Fish vs. seals

From ANIMAL PEOPLE, November 1995:

ST. JOHN’S, Newfoundland–– “Decimated fish populations
like the northern cod will recover if fishing is cut down,”
Fisheries and Oceans Canada biologist Ransom Myers reported in
the September edition of Science. “What happened to [Atlantic
Canadian] fish stocks had nothing to do with the environment,
nothing to do with seals. It is simply overfishing.”
Myers was lead author of a review of the population
dynamics of 128 stocks of 34 commercially fished species over a
16-year period, commissioned by Fisheries Canada and the U.S.
Fish and Wildlife Service to see if overfishing might slow fish
breeding because survivors have a harder time finding mates, a
phenomenon called the despensation effect. Among the species
reviewed were salmon, cod, hake, haddock, herring, and
anchovies. The review discovered apparent despensation afflicting
only Islandic herring. Historically, despensation is believed
to have contributed to the extinction of the Lake Erie blue pike,
and many bird and mammal species.

Ignoring Myers’ findings, Fisheries and Oceans held the
second in a series of forums organized to promote sealing on
October 2 in St John’s, Newfoundland. “The forum demonstrated
that there are serious differences of opinion among sealers,”
reports Anne Doncaster of the International Wildlife Coalition,
“the most significant being between the faction that wants to reintroduce
a landsman’s hunt, and the faction that wants to reintroduce
an offshore hunt with large ships. Although the Canadian
Sealers Association said the sealing industy was poised to take
off,” Doncaster added, “the forum made clear that a significantly
increased commercial hunt faces serious problems. The sealing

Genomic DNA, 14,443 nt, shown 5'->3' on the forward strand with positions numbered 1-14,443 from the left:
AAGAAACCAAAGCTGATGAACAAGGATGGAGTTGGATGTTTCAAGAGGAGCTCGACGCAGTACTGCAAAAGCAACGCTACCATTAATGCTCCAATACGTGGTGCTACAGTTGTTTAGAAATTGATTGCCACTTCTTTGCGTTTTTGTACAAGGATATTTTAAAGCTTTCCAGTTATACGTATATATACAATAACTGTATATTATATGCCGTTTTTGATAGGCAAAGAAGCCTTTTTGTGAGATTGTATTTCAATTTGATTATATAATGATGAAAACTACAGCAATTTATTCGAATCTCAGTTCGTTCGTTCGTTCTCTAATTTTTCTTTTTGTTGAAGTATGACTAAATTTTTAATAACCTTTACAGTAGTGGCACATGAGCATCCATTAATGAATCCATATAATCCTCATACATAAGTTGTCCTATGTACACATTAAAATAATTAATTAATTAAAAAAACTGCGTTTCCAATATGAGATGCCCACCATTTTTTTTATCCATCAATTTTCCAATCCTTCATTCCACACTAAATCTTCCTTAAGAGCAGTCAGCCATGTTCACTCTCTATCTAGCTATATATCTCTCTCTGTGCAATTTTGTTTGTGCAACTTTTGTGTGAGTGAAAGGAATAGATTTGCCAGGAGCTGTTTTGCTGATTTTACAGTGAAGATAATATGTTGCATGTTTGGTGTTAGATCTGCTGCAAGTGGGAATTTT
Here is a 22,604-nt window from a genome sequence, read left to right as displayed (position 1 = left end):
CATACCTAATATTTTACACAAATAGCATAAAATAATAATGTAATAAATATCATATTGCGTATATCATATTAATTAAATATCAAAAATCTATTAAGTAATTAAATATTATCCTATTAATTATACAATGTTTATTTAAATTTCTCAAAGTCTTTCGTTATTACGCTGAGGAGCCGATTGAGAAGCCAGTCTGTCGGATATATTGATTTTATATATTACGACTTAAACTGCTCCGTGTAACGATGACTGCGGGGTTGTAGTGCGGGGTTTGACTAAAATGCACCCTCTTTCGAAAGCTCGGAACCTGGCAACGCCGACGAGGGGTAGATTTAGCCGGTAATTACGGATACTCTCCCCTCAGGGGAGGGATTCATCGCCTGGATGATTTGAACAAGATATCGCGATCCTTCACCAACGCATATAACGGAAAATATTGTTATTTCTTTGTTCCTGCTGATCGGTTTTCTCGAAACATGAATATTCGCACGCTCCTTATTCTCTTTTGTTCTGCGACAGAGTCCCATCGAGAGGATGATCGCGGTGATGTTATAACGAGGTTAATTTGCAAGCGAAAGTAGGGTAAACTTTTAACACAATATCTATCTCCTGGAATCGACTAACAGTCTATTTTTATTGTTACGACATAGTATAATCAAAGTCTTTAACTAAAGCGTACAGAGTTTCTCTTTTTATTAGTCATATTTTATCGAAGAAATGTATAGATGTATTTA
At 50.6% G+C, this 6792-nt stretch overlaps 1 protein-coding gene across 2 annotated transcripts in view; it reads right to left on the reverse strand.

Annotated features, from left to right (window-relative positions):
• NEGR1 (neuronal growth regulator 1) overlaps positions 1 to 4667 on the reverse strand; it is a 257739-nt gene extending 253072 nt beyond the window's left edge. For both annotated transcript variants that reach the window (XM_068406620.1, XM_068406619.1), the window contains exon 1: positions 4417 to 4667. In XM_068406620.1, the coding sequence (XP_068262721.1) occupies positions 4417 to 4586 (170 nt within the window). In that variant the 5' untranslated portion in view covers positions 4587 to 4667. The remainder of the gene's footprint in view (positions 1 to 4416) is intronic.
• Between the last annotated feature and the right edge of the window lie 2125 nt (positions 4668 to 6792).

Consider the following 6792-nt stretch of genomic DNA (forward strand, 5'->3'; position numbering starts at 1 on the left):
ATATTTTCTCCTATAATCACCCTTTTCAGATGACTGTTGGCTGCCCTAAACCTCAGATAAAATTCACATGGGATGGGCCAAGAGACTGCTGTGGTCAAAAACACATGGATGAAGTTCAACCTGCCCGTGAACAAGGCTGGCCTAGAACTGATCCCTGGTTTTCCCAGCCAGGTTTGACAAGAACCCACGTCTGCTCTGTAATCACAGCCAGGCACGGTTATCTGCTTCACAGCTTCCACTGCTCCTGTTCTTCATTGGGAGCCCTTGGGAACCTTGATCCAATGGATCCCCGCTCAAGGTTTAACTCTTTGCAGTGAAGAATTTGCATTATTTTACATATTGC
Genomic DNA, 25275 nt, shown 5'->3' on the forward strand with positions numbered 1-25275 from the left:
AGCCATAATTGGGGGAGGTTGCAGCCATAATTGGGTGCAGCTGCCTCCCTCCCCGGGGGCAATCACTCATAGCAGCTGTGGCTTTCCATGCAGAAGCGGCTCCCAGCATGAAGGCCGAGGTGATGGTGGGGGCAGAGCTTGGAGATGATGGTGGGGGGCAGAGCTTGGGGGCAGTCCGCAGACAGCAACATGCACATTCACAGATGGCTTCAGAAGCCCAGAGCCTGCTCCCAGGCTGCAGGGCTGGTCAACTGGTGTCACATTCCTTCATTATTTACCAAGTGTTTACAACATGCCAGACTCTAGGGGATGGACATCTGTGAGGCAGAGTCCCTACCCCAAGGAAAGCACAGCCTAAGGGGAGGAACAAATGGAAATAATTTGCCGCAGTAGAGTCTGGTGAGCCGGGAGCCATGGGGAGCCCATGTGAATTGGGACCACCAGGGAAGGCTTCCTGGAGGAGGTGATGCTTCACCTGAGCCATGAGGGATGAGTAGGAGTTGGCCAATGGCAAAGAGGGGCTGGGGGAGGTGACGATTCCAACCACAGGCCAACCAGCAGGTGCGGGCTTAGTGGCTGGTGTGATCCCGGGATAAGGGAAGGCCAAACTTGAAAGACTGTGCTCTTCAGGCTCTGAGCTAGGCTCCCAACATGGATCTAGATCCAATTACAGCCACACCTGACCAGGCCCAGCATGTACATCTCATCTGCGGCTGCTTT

industry cited lack of money and the animal rights movement as
major impediments.”
The DFO is to announce 1996 sealing policy, including
quotas, in early November. The announcement will shortly follow
the release of Fisheries Resource Management Conservation
Council recommendations concerning cod fishing. The
Fishermen, Food and Allied Workers Union, with 25,000
Atlantic Canadian members, has recommended reopening the
Gulf of St. Lawrence to cod fishing, claiming stocks have recovered
after a three-year closure.
According to Myers, cod stocks are now at about 1% of
their former size, and can grow at the rate of 20% per year if fishing
remains suspended. Fishing in recent years has depleted the
surviving stocks at the rate of 60% per year.
Some Maine coastal fishers and sea pen salmon farmers
are now also clamoring to kill seals, claiming they do $1.4 million
in damage per year to the $40-million-a-year Maine aquaculture
industry. The Maine harbor seal population has reportedly doubled
over the last 10 years, while occasional harp, hooded, and
ringed seals are also now coming into Maine waters from their
usual range far to the north. University of Maine professor of
wildlife conservation James Gilbert suggests that the seals at
attracted because depletion of cod, haddock, and flounder has
allowed other fish eaten by seals but not commercially pursued to
proliferate. At that, Gilbert says, the Maine seal population is
still below historic levels. Barely 6,000 seals were left off Maine
when a bounty on them was repealed in 1962.
Seal numbers are also sharply up around Long Island.
“Sharks are their principal predators,” explains World Wildlife
Fund vice president Michael Sutton. “A lot of us suspect it may
be the removal of seal predators,” through the recent boom in
shark-fishing, “that is responsible for the increasing seal population.”
Shark-fishing has escalated in synch with escalating prices
paid for shark fins and cartilege. The fins are in demand in Asia
for use in making a soup with purported medicinal properties,
while the cartilege is in vogue in the U.S. as a commonly touted
quack cancer cure.

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